“I think she is. To tell you the truth, she was lonely in her home. Now that she’s at the facility, she has people to talk to, and there are games days and parties she can attend. They do craft projects, and there’s a library with plenty of books.” No doubt, they offer some of those options here. Maybe I can gain a little mileage with May Crandall—encourage her to give her new life an honest try and stop battling the staff. The shift in our conversation is leading me to suspect that she’s not as addled as she’s been pretending to be.
She smoothly ignores my implication and changes the subject. “I believe I knew her. Your grandmother. We shared bridge club, I think.” She points the knuckle of a bent, craggy finger in my direction. “You favor her quite a bit.”
“People say so. Yes. I have her hair. My sisters don’t, but I do.”
“And her eyes.” Things turn intimate. She looks through me to the very marrow of my bones.
What is happening here?
“I—I’ll ask her about you when I see her. But she may not remember. She has good days and bad days.”
“Don’t we all, though?” May’s lips twitch upward, and I catch myself chuckling nervously.
Shifting, I hit the bedside lamp with my elbow, then catch it, knocking the frame this time. I grab it before it can fall, hold it, and try to resist taking a closer look.
“They’re always bumping that. The girls here.”
“I could put it over on the dresser.”
“I want it close to me.”
“Oh…okay.” I wish I could sneak a new phone photo. At this angle, there’s no glare, and the face looks even more like my grandmother’s. Could it be her…maybe dressed up for a play? She was president of the drama club in prep school. “I was wondering about this, actually, when you came in.” Now that we’re on friendlier terms, it seems permissible to ask. “The woman in the picture reminds me of my grandmother, a little.”
My phone buzzes, still on silent from the town hall forum. I’m reminded that I’ve left Ian waiting in the car all this time. The message is from my mother, though. She wants me to call her.
“Same hair,” May Crandall agrees blandly. “But that’s not so uncommon.”
“No, I suppose not.” She doesn’t offer any more information. Reluctantly, I put the frame back on the nightstand.
May watches my phone as it buzzes a second time, my mother’s text message demanding acknowledgment. I know better than to leave it unanswered.
“It was lovely meeting you.” I attempt to excuse myself.
“Do you have to go?”
“I’m afraid I do. But I’ll ask my grandmother if she recognizes your name.”
She moistens her lips, emits a small cluck as they part. “You’ll come back, and I’ll share the story of the photo then.” Pivoting with surprising agility and without using her cane, she starts toward the door, adding, “Perhaps.”
She’s gone before I can answer.
I grab a better shot of the picture, then hurry off.
In the lobby, Ian is scrolling through emails on his cellphone. Apparently, he gave up on waiting in the car.
“Sorry that took so long,” I say.
“Oh, hey, no problem at all. It gave me the chance to sort my inbox.”
The nursing home director walks by and frowns, probably wondering why I’m still here. If I weren’t a Stafford, she’d undoubtedly stop and ask questions. As it is, she pointedly looks away and moves on. Even after two months back in South Carolina, it’s still strange, getting the rock-star treatment just because of my family name. In Maryland, I often knew people for months before they even realized my father was a senator. It was nice having the chance to prove myself as myself.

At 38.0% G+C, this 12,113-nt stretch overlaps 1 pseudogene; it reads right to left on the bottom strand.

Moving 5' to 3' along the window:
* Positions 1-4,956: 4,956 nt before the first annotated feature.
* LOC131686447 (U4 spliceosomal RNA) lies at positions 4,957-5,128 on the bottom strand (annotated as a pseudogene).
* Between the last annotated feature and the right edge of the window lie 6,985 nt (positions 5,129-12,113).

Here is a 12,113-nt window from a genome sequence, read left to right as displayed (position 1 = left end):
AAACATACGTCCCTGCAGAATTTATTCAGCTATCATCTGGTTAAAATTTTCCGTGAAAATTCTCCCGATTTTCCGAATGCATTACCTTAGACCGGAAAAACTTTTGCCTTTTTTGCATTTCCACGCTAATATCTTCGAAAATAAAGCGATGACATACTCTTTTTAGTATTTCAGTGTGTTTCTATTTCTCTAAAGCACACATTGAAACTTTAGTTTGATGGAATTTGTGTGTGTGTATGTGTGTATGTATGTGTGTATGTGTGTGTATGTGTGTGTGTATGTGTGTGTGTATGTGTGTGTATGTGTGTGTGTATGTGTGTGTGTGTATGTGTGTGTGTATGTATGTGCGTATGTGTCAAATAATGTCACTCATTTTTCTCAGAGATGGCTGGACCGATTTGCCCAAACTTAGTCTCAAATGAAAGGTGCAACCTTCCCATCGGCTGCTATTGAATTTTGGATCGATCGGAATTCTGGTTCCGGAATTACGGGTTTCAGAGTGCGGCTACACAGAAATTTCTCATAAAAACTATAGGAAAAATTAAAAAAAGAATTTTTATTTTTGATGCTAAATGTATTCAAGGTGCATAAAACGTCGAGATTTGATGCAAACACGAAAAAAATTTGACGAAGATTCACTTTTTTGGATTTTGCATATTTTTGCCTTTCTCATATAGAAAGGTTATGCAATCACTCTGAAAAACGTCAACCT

Ian and I proceed to the car, and we’re quickly bogged down in road construction traffic, so I use the time to call my mother. There will be no getting answers from her at home, with the DAR meeting being hosted there. After it’s over, she’ll be busy making sure every china plate and punch glass is back in its rightful place. That’s Honeybee. She’s an organizational whiz.
She also never forgets a name.
“Do we know a May Crandall?” I ask after she has requested that I “happen by” the DAR gathering so as to make an appearance, shake hands, and score a few points with all the right wives. Get the women, and you’ve got the vote, my father always says. Only foolish men underestimate their power.
“I don’t think so,” my mother muses. “Crandall…Crandall…”
“May Crandall. She’s around Grandma Judy’s age. Maybe they played bridge together?”
“Oh, goodness, no. The women Grandma Judy played bridge with are friends.” By friends, she means long-term acquaintances of the family with ties that are generations old for the most part. People of our social circle. “Lois Heartstein, Dot Greeley, Mini Clarkson…they’re all people you already know.”
“Okay.” Perhaps May Crandall really is just an addled old woman with a headful of jumbled memories that bear only a partial resemblance to reality. That doesn’t explain the photo on the nightstand, though.
“No real reason. I met her today at the nursing home.”
“Well, how sweet. That was kind of you to chat with her. Those people get so very lonely. She probably just knows of us, Avery. Many people do.”
I cringe and hope Ian can’t hear my mother’s end of the conversation. It’s embarrassing.
The question of the photograph still nibbles at the corner of my brain. “Who’s going by to see Grandma Judy tonight?”
“I was planning to. After the DAR meeting, if it’s not too late.” Mom sighs. “Your father won’t be able to.” Unfailingly, Honeybee holds down the family responsibilities when Dad’s job prevents him from doing so.
“Why don’t you stay home and rest after the meeting?” I suggest. “I’ll go.”
“But you’re coming by the meeting first?” Mom presses. “Bitsy is back from her trip to Lake Tahoe. She’s dying to see you.”
Suddenly, I have the horrible, desperate feeling a wild animal must experience when the door swings shut on a cage. No wonder my mother wants me to come by her DAR get-together. Bitsy is back in town. Given the party attendees, I can count on a multipronged interrogation about whether Elliot and I have set a wedding date, selected china and silver patterns, talked about a venue and season—indoor, outdoor, winter, spring.
We’re not in any rush. We’re both really busy right now. We’re just waiting to see what feels right isn’t what Bitsy wants to hear. Once she and the DAR ladies have me cornered, they won’t let me go until they’ve used every tool in their arsenal to get the answers they’re after.
I have a sinking feeling I might not be making it by Magnolia Manor this evening to ask Grandma Judy about the photo after all.